Why have a coat of arms?
Just as nations, organizations, and individuals have their coats of arms, seal, or crest which are expressive of important facts in their history, or characteristics typical of them, so the order of Discalced Carmelites has its own crest, significant of its rich spirit and antiquity. Each part stands as a reminder of elements that make the Discalced Carmelite Order one of the most ancient, best established and ever beloved orders of the Roman Catholic Church.
Parts of our coat of arms:
- The Seal of Mt. Carmel
- The Motto
- The Flaming Sword
- The Crown of Gold
- The Halo of Stars
- Discalced Carmelite Coat of Arms
The Seal of Mount Carmel
In the center of the seal is Mount Carmel, cradle of the order, its tip reaching to the sky. It refers to Mount Carmel, the Carmelite’s place of origin in Haifa, Israel. In the 9th Century BC the prophet Elijah lived and had a profound experience of God there. In that same place in the early 12th Century some hermits, inspired by the memory of Elijah, gathered there, with a desire “ to live a life of allegiance to Jesus Christ” (Carmelite Rule). The cross on the summit of the mountain was added in the 16th Century as a distinctive mark of the Discalced Carmelites. On the seal there are also three, six pointed stars which represent the three great epochs in the history of Carmel; the first, or prophetic era, represented by the star inside the mountain, dates from the time of the prophet Elijah to the time of St. John the Baptist: the second, or Greek epoch, when the order spread throughout the east and west, from the time of St. John to the time of Berthold, the first Latin General; and the third, from Berthold to the end of time. Another meaning of the stars is that they stand as a remembrance to the members of the Carmelite order. The star inside the mountain represents the Carmelites who are still on their way to the summit of Mount Carmel (heaven), the other two stars in the sky represent all the Carmelites who have gone before us and have reached the goal of their life’s vocation; union with God in love in the eternal joy of heaven.
The banner surrounding the seal carries the Order’s motto. Taken from the mouth of the prophet Elijah it cries out with his prophetic spirit and absolute dedication to the one, true, God; “Zelo zelatus sum pro Domino Deo exercituum” “With zeal have I been zealous for the Lord God of Hosts.” – 1 Kings 19:10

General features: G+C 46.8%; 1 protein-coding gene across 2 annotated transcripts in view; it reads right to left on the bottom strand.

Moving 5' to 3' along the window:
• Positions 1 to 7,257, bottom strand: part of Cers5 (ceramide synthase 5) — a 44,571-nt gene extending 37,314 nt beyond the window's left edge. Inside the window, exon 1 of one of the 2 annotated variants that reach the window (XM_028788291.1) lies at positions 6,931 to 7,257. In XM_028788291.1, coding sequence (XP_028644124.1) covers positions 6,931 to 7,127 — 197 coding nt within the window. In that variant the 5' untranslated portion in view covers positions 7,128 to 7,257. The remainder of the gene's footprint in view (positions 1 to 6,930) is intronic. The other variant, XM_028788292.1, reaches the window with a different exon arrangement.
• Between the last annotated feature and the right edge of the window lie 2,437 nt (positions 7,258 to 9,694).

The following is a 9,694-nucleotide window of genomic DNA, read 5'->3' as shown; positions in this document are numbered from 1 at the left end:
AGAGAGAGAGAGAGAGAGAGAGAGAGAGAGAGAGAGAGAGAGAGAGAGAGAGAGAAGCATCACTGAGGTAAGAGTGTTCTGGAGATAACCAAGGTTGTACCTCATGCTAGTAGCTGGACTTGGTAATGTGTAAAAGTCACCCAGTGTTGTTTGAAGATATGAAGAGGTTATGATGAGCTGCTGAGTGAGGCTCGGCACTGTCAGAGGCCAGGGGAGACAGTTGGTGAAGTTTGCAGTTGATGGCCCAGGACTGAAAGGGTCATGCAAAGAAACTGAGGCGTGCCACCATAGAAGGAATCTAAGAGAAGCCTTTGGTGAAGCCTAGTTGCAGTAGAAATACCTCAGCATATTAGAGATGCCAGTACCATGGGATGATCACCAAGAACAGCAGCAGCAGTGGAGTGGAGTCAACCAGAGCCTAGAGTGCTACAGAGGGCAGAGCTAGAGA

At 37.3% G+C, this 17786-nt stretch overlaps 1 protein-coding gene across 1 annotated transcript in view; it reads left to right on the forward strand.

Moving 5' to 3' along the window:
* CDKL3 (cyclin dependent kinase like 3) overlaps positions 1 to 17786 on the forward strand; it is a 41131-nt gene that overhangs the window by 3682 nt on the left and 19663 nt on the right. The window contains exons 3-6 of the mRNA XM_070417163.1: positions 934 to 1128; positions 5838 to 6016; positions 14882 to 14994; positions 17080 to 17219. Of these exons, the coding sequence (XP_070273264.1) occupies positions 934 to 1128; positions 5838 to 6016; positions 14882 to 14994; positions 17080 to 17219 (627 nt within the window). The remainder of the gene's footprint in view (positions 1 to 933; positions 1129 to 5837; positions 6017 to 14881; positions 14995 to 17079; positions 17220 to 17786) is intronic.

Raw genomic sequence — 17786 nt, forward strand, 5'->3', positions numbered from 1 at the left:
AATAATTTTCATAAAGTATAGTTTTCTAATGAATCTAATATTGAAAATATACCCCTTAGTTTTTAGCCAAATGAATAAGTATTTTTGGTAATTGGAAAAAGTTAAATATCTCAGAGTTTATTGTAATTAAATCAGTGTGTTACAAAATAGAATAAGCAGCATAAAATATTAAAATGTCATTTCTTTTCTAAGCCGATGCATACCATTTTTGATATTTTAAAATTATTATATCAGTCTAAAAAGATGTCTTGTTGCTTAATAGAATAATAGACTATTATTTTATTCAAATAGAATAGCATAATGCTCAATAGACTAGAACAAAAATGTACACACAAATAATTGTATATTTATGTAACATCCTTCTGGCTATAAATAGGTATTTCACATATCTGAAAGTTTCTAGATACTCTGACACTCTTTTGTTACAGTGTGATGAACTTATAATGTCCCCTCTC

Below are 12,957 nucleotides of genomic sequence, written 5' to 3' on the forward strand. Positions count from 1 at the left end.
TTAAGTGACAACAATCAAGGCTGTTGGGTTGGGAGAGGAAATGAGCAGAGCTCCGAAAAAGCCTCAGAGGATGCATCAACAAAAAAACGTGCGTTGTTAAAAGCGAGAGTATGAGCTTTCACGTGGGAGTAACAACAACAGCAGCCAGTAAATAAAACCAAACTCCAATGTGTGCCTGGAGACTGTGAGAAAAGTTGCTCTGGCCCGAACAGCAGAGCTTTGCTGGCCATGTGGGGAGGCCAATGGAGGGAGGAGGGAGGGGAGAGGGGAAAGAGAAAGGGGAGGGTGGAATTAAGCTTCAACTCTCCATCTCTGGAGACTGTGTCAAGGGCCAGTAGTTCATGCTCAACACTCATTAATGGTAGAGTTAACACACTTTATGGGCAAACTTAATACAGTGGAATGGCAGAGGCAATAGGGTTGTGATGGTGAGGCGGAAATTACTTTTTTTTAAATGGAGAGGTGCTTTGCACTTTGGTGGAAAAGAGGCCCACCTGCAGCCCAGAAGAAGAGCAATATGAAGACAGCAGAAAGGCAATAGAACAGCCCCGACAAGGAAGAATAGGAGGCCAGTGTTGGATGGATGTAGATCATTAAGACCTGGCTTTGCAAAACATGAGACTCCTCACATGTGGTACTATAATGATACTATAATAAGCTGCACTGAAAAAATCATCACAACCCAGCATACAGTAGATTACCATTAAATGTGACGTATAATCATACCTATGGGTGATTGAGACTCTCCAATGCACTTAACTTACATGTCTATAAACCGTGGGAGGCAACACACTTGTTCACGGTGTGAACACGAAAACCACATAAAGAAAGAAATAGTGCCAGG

Above the seal and through the banner is an arm and hand which holds a flaming sword. This too is a symbol of Elijah, his fiery spirit and his passion for the one, true and absolute God whose word “burned like a torch” (Eccl. 48:1). For Carmelites Elijah is the solitary prophet who nurtured his thirst for the one and only God and lived forever in His presence. Elijah is the biblical inspiration of the Carmelite life and, like him, Carmelites seek both to continually carry, in their minds and hearts, “the sword of the spirit, which is the Word of God” (Carmelite Rule) and to live constantly with a loving, contemplative awareness of His presence.
The Crown of Gold
The Crown of Gold represents the Kingdom of God. He is the Sovereign Lord of Carmel. Carmelites indeed endeavor to serve God faithfully with “a pure heart and a steadfast conscience” (Carmelite Rule). They see their vocation as a calling to unswerving allegiance to their Lord and King, Jesus Christ. In their service to this King they take their inspiration from the Blessed Virgin Mary, whose patronage they enjoy, and Sts. Teresa of Jesus and John of the Cross, the great reformers of Carmel.
Halo of Stars
The halo of twelve stars above the crown represents the prerogative of every Carmelite’s laud, the Blessed Virgin Mary, whom St. John saw in an apocalyptic vision as: “a woman clothed with the sun… on her head a crown of twelve stars” (Revelation 12:1). In the coat of arms of the Discalced Carmelites these stars also signify the twelve points of the rule, which are: obedience, chastity, poverty, reconciliation, mental prayer, divine office, chapter, abstinence from meat, manual labor, silence, humility, and supererogation (name given in Roman Catholic Spiritual Theology to works or good deeds performed by saints over and above what is required for their own salvation, and the merit of which is held to be transferable to others in need of indulgence).
Source: The Washington Province of Discalced Carmelites